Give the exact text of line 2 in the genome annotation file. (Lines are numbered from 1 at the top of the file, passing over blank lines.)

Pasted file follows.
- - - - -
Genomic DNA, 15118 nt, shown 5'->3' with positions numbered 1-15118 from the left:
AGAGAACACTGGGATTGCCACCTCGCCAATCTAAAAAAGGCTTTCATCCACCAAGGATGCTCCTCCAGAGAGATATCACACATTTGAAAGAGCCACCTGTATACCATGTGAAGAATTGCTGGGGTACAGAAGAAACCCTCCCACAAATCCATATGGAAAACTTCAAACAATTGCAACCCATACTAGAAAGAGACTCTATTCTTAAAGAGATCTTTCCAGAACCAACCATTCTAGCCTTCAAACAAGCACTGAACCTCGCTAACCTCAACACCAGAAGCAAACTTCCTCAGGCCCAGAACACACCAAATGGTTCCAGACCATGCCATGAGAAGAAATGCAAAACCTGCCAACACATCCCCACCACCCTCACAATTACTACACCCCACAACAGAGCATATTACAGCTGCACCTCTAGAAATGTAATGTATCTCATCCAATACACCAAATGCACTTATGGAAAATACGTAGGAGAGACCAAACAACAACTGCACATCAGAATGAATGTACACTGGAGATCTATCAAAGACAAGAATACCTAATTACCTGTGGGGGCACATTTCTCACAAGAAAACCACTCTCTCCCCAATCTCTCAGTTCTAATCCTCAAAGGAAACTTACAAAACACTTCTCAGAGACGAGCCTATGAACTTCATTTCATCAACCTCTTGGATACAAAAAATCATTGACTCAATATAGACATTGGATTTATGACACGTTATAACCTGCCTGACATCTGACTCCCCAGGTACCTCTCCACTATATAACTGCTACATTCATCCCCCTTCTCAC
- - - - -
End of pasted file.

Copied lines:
AGAGAACACTGGGATTGCCACCTCGCCAATCTAAAAAAGGCTTTCATCCACCAAGGATGCTCCTCCAGAGAGATATCACACATTTGAAAGAGCCACCTGTATACCATGTGAAGAATTGCTGGGGTACAGAAGAAACCCTCCCACAAATCCATATGGAAAACTTCAAACAATTGCAACCCATACTAGAAAGAGACTCTATTCTTAAAGAGATCTTTCCAGAACCAACCATTCTAGCCTTCAAACAAGCACTGAACCTCGCTAACCTCAACACCAGAAGCAAACTTCCTCAGGCCCAGAACACACCAAATGGTTCCAGACCATGCCATGAGAAGAAATGCAAAACCTGCCAACACATCCCCACCACCCTCACAATTACTACACCCCACAACAGAGCATATTACAGCTGCACCTCTAGAAATGTAATGTATCTCATCCAATACACCAAATGCACTTATGGAAAATACGTAGGAGAGACCAAACAACAACTGCACATCAGAATGAATGTACACTGGAGATCTATCAAAGACAAGAATACCTAATTACCTGTGGGGGCACATTTCTCACAAGAAAACCACTCTCTCCCCAATCTCTCAGTTCTAATCCTCAAAGGAAACTTACAAAACACTTCTCAGAGACGAGCCTATGAACTTCATTTCATCAACCTCTTGGATACAAAAAATCATTGACTCAATATAGACATTGGATTTATGACACGTTATAACCTGCCTGACATCTGACTCCCCAGGTACCTCTCCACTATATAACTGCTACATTCATCCCCCTTCTCAC